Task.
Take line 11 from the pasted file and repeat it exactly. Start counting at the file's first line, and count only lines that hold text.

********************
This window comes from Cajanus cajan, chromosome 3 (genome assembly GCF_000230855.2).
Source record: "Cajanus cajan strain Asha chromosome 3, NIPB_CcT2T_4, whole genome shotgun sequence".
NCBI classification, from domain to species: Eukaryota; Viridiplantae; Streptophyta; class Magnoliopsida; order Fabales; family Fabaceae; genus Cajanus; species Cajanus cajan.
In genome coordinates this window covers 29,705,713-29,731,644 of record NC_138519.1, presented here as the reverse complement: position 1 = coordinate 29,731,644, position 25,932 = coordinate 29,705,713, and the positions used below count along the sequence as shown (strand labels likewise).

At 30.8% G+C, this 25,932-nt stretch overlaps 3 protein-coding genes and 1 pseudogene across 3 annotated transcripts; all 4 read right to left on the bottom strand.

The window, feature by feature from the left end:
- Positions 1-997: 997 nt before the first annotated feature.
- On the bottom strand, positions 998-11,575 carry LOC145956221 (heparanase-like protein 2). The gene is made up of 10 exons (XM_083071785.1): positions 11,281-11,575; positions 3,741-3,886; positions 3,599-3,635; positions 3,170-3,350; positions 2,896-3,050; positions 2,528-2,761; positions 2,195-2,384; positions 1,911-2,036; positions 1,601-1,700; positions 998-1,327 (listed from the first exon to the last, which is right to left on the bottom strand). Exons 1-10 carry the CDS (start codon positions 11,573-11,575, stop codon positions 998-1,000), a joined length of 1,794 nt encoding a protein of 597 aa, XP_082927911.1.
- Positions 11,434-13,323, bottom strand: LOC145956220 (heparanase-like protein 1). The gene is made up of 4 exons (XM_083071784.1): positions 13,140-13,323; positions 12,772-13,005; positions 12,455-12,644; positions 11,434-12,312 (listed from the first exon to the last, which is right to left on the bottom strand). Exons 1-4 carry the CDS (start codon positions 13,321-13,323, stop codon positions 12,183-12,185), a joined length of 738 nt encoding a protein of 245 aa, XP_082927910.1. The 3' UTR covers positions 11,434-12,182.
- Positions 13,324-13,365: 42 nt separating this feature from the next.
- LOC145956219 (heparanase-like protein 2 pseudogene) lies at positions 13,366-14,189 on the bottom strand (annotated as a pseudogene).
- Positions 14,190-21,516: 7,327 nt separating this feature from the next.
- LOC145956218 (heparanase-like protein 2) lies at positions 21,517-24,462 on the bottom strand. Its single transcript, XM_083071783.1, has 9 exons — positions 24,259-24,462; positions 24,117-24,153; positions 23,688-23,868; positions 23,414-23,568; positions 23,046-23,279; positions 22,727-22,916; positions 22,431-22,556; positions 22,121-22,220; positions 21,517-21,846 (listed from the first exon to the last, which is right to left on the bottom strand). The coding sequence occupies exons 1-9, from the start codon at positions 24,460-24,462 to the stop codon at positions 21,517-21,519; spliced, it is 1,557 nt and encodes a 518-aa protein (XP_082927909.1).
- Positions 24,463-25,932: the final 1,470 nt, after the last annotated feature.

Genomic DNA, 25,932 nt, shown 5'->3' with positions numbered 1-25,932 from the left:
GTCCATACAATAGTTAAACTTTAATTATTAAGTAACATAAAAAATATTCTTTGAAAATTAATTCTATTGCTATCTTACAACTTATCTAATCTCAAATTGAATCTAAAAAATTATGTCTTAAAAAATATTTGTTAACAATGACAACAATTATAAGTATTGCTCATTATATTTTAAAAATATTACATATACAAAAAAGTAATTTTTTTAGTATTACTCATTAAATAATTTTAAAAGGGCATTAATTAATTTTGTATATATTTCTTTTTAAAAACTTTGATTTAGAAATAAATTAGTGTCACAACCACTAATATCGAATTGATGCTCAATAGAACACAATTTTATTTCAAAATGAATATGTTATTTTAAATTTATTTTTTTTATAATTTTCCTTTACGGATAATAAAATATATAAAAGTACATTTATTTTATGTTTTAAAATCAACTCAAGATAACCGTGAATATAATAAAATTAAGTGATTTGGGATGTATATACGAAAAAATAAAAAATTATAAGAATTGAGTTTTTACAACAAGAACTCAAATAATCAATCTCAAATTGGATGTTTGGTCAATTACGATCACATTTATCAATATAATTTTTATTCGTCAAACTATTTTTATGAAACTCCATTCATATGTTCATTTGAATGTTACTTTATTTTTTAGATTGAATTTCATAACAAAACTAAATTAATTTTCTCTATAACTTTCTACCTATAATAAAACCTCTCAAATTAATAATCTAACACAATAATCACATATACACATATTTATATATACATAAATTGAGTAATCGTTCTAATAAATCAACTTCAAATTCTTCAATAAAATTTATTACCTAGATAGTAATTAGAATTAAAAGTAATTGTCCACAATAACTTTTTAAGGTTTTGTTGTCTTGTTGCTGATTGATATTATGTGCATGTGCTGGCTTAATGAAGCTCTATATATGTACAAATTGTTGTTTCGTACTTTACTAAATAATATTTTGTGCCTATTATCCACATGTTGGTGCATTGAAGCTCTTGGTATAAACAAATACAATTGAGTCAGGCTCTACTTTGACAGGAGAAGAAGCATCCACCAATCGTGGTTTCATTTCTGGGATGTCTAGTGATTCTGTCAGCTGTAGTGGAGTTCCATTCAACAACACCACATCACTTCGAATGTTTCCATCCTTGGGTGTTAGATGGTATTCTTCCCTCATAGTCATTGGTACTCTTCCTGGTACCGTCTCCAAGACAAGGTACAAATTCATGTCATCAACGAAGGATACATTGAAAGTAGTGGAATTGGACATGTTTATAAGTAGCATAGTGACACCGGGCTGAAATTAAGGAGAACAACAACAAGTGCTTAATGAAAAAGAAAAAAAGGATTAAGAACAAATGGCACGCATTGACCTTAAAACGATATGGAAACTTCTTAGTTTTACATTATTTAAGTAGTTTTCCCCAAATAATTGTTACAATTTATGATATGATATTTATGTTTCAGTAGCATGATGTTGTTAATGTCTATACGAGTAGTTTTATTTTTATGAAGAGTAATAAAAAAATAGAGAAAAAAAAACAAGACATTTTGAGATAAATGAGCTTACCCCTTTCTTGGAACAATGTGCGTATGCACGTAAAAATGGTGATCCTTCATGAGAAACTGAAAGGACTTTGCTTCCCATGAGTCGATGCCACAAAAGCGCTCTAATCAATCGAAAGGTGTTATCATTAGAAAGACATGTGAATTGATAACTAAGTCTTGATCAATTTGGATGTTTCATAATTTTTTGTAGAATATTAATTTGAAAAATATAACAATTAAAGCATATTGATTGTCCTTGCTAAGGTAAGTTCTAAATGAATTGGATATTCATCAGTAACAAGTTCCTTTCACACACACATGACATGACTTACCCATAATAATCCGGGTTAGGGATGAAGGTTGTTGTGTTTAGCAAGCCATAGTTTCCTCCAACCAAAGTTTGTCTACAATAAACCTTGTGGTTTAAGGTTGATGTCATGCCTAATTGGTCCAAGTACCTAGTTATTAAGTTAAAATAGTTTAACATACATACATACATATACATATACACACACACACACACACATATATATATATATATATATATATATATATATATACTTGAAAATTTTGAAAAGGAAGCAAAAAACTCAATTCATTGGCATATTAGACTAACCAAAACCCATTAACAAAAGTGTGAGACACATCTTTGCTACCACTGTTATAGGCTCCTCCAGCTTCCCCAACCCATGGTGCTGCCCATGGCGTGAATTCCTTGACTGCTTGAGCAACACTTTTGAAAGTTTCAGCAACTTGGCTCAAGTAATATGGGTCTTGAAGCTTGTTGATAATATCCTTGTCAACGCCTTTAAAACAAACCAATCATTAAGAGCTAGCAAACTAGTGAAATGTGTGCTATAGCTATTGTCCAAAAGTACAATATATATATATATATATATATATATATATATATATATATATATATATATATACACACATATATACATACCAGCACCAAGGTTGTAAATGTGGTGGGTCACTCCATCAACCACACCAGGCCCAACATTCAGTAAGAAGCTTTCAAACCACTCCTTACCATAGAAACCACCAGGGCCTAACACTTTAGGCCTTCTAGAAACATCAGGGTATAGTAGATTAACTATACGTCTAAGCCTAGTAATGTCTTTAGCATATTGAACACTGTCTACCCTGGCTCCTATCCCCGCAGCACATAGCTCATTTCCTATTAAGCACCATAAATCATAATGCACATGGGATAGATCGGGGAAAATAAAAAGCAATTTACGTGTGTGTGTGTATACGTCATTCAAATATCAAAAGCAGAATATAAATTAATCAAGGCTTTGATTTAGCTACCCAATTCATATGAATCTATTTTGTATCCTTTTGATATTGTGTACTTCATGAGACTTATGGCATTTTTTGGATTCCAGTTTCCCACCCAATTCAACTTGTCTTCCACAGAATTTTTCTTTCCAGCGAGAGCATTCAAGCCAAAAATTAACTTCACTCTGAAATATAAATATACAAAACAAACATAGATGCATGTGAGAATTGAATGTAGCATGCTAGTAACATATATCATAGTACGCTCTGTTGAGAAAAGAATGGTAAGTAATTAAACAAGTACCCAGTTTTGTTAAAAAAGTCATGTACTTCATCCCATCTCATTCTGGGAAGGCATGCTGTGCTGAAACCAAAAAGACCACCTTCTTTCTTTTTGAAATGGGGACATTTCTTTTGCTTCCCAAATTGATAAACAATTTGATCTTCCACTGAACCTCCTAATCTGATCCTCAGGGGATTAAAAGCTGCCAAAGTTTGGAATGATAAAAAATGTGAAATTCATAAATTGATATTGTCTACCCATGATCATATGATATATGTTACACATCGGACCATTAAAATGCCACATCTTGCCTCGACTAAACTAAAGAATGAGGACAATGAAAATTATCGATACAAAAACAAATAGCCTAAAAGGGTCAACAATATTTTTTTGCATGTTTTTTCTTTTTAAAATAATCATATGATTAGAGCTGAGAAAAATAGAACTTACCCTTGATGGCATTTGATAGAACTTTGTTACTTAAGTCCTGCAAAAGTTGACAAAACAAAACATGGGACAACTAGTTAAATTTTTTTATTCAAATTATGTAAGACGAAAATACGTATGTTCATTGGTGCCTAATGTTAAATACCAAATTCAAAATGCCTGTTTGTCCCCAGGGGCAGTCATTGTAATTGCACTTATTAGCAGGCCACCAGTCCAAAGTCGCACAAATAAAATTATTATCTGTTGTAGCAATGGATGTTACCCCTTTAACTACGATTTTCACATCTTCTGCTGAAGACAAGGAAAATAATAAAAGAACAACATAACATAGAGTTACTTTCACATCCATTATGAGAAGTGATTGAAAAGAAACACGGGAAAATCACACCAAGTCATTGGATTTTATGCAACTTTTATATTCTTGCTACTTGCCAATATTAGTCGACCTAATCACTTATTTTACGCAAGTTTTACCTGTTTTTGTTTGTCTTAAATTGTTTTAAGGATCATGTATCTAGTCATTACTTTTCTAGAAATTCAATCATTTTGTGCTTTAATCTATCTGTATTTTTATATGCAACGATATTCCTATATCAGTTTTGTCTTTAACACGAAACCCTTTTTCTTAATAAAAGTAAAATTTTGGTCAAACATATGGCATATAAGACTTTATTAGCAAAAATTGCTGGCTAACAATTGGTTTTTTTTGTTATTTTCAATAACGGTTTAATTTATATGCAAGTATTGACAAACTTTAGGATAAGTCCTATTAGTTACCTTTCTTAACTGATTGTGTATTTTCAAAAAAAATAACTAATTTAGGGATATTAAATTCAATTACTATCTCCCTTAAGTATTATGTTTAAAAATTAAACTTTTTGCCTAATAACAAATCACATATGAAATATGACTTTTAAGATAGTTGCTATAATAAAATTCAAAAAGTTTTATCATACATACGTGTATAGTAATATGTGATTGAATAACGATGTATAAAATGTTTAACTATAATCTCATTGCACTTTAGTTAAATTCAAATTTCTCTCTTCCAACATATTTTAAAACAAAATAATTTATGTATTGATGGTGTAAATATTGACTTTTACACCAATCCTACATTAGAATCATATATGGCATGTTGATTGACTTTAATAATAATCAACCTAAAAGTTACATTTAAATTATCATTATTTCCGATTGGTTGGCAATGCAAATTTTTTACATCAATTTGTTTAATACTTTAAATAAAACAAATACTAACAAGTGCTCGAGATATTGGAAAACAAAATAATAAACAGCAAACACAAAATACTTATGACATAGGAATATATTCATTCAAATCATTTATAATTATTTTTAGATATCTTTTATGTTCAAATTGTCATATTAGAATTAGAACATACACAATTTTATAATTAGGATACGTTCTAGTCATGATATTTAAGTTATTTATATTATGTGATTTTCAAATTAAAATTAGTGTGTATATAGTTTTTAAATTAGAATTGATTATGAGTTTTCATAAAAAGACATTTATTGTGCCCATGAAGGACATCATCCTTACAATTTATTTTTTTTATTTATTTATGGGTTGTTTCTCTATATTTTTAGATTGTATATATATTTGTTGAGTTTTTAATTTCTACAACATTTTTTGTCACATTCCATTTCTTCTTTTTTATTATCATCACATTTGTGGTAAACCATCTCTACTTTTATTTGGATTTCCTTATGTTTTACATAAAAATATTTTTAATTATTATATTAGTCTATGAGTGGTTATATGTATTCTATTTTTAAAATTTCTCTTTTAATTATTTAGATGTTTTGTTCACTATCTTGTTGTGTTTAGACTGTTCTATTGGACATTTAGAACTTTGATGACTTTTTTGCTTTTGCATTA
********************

- LOC145956219 (heparanase-like protein 2 pseudogene) lies at positions 13,366-14,189 on the bottom strand (annotated as a pseudogene).